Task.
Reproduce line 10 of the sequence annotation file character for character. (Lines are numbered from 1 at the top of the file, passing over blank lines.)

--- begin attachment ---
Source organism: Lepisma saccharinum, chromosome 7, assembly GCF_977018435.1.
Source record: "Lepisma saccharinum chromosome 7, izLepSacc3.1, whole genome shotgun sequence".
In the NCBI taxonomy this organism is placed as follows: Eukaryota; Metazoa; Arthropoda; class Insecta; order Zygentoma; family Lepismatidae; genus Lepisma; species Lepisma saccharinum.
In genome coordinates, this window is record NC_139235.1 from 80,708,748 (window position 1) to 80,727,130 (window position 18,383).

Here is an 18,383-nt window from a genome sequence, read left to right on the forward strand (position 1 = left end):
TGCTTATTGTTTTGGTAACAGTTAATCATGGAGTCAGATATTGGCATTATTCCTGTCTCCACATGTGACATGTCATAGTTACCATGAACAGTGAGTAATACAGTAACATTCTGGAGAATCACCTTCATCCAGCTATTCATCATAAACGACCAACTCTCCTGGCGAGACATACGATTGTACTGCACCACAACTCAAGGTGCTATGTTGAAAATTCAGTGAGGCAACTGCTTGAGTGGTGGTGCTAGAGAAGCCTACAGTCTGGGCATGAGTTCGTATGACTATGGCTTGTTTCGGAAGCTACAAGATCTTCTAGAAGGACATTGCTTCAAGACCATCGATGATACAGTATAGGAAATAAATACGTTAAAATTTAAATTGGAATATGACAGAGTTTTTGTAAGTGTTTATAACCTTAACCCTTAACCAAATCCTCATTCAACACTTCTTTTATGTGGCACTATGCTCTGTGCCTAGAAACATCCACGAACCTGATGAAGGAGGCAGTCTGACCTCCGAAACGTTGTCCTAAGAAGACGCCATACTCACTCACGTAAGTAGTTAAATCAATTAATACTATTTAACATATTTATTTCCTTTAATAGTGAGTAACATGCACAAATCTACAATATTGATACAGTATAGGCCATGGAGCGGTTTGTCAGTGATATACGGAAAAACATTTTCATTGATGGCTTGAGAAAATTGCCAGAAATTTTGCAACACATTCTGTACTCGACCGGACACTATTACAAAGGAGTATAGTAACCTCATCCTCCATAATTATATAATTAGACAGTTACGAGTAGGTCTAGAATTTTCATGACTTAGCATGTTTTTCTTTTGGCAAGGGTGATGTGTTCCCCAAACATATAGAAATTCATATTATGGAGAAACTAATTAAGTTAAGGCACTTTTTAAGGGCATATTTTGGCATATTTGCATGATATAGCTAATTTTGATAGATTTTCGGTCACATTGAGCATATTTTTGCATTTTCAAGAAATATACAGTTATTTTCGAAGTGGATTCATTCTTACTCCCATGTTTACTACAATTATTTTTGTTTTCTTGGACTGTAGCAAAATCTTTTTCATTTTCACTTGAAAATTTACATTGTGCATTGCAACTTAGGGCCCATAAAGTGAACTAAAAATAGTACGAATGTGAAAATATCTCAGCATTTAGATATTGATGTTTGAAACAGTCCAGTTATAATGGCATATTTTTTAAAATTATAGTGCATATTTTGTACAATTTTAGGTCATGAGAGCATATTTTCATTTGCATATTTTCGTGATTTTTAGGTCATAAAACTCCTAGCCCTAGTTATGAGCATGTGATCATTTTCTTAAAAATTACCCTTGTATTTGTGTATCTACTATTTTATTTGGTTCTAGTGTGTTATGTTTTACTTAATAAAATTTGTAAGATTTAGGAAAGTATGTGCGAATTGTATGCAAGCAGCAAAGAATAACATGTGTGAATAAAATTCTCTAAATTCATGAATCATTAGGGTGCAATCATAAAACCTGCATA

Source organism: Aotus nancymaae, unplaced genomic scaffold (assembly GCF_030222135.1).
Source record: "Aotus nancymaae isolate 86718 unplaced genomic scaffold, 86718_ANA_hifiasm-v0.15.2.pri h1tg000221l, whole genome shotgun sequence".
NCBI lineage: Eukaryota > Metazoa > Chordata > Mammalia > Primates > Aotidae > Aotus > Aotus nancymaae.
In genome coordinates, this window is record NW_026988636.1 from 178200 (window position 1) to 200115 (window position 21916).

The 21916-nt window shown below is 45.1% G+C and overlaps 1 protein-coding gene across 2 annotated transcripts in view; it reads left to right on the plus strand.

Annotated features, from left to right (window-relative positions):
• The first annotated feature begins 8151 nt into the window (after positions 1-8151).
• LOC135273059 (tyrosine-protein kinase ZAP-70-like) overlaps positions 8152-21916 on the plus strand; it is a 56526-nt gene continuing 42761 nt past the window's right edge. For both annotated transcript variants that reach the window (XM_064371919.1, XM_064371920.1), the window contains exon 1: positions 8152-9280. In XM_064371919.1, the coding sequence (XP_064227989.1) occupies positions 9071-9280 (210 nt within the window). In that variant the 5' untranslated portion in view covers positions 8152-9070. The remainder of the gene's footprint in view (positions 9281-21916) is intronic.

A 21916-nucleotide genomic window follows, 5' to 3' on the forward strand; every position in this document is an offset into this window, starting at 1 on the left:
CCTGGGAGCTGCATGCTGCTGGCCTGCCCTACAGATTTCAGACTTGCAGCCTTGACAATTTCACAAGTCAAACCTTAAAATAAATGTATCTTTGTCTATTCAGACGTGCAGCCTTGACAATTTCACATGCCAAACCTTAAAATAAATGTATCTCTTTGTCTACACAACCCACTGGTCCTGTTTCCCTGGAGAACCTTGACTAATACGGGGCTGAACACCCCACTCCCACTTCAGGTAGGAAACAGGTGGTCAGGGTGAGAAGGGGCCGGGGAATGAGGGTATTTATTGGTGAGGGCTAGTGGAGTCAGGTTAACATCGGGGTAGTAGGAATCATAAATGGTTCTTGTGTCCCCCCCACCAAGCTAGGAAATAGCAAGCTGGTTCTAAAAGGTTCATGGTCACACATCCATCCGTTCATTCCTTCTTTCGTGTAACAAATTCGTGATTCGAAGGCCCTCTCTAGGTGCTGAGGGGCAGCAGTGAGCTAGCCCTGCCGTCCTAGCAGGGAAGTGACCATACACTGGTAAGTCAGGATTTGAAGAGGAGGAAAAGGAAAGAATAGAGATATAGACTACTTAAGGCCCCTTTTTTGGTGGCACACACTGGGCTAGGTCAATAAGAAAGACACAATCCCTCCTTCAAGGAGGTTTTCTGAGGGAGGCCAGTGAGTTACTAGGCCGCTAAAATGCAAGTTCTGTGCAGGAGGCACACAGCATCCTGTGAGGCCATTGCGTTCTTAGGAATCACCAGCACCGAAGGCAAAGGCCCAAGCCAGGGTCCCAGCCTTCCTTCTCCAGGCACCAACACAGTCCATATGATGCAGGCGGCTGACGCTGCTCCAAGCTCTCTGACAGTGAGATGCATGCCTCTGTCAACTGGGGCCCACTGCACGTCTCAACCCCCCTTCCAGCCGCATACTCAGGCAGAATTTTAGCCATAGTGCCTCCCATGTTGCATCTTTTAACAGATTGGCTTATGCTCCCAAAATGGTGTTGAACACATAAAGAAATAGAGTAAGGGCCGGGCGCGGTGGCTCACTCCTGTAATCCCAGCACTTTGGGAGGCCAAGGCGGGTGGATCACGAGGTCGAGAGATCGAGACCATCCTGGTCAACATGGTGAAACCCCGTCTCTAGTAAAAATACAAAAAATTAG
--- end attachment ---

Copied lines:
In genome coordinates, this window is record NW_026988636.1 from 178200 (window position 1) to 200115 (window position 21916).